Tax equity considers a taxpayer’s ability to pay a tax and whether a tax payer’s effective tax rate (ETR) increases or declines with income. Taxes are typically considered regressive, progressive or proportionate.
An effective tax rate (ETR), used to classify a tax in terms of equity, is calculated by dividing the total amount of a tax paid by the tax payer’s total income. For example, a taxpayer who pays a yearly total of $3,000 in sales taxes and has an annual income of $40,000 has an effective tax rate of 7.5 percent (3,000 ÷ 40,000).
Effective Tax Rates and Tax Classifications
Effective tax rates are used to classify taxes in terms of equity. There are three general tax classifications:
- Regressive Taxes – With a regressive tax, the ETR declines as an individual’s income (ability to pay) increases. These taxes disproportionately impact those is less ability to pay.
- progressive Taxes– In contrast to a regressive tax, the ETR of a progressive tax increases as a taxpayer’s income or ability to pay grows. Progressive taxes place more of the tax burden on those with higher incomes and a greater ability to pay.
- Proportionate Taxes – A proportionate tax has an identical ETR for all tax payers regardless of income level and thus impacts all income classes the same.
Now, let’s consider some examples of these three types of taxes and provide a local government context.
A classic example of a progressive tax is the federal Income tax. The federal income tax is bracketed with higher rates applying as a taxpayer’s income, or ability to pay, increases. These brackets increase the effective tax rate for tax payers with higher incomes.
Local government context: there is debate on overall equity of the property tax, a major revenue source for most PA local governments.
Those claiming the property tax is more progressive assert the correlation between owning property/property values and income. Generally speaking, property ownership and property values are a proxy for an individual’s ability to pay a tax. Some say that property taxes are more like consumption taxes since property taxes are shifted forward to renters and therefore are not progressive, and disproportionately impacts individuals on fixed incomes. There’s no real consensus, but it likely that property taxes are less progressive than most incomes taxes and more progressive than traditional consumption taxes such as sales taxes.
Sales taxes are considered regressive because they result in a higher effective tax rate for those with less ability to pay. To illustrate this, we’ll use the following hypothetical scenarios involving two taxpayers: Taxpayer A and Taxpayer B.
- Taxpayer A is single and earns $35,000 a year. He spends $15,000 each year on goods subject to a 6% sales tax and therefore pays $900 each year in sales tax. Taxpayer A’s effective tax rate is 2.6% ($900 ÷ $35,000).
- Taxpayer B is single and earns $100,000 a year. He has more disposable income and spends $30,000— twice as much as Taxpayer A—on goods subject to a 6% sales tax. Taxpayer B pays $1,800 a year in sales tax and yet has just a 1.8% effective tax rate ($1,800 ÷ $100,000).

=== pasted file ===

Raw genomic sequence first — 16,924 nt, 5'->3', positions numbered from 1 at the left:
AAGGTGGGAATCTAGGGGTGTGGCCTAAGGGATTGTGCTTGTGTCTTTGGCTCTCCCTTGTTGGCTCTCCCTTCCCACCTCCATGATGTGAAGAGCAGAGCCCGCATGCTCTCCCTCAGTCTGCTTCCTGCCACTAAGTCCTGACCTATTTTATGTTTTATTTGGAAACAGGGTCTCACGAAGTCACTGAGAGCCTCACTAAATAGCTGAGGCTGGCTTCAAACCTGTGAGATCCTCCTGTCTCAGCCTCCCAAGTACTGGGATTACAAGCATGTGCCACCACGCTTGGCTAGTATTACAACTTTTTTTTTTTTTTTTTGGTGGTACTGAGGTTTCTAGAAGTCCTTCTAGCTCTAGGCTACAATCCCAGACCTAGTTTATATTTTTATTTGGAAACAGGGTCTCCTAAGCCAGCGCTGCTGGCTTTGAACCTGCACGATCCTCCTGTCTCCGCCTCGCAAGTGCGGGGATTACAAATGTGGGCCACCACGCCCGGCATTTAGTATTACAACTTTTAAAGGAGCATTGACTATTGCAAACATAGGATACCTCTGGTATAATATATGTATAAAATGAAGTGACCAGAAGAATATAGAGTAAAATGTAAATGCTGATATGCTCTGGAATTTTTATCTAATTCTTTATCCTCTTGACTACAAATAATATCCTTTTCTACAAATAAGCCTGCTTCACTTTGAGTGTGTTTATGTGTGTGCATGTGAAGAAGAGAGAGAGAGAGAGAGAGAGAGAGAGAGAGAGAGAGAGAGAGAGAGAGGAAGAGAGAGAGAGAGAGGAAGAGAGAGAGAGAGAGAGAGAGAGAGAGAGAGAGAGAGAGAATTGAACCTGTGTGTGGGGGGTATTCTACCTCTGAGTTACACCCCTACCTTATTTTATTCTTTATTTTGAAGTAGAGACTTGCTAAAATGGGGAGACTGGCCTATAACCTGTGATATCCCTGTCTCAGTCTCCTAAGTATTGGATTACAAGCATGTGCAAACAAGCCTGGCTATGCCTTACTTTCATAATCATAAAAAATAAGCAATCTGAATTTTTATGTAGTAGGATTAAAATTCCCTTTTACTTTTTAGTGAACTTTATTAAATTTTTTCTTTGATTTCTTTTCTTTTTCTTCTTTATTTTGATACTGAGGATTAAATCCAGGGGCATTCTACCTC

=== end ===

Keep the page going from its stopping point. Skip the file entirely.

Or in other words, Taxpayer B’s effective tax rate is 30% lower than taxpayer A’s despite a greater ability to pay based on his higher income.
Local Government Context: the local service tax allows municipalities to collect a total of $52 a year to those employed in their community, deducted during payroll. The LST could be considered regressive in that the tax does not change based on income (except for an exemption for those making less than $12,000 annually) and therefore has a disproportionate impact on lower income individuals.
A proportionate tax, in terms of equity, is a tax in which the ETR does not change based on income or ability to pay. So, it is not considered regressive or progressive.
A good example of a proportionate tax is the local earned income tax (EIT). This tax uses a uniform rate on all earned income, so in theory employees that earned higher or lower annual wages should have the same effective tax rate with the EIT. This assumes that both taxpayers’ total yearly income is taxable under the EIT.
Horizontal equity, another tax equity consideration, refers to the principle that individuals with similar incomes should pay a similar amount in taxes.
Horizontal equity becomes a factor when taxpayers earn income or receive income from different sources. For instance, a taxpayer that makes $100,000 from investments (capital gains) will pay less than a wage earner making $100,000 subject to the federal income tax as capital gains are taxed at a lower rate.
Local government context: In PA, retirement income is exempt from the local earned income tax. Therefore, a resident receiving $50,000 a year on a pension will not pay any earned income tax compared to the resident who earned $50,000 in wages that are taxed at the rate set by the municipality.
Overall tax equity should be a factor when assembling your tax plan for your community. However, local governments are confined by state laws to certain taxes and tax structures and therefore do not have latitude to impose new taxes not enabled by the state or to modify existing taxes to make them more progressive unless the authority to do so in provided via statute. For example, a municipality is not able to increase the earned income tax above its cap of 1.5% and cannot add additional rates that apply to those who earn more or less income.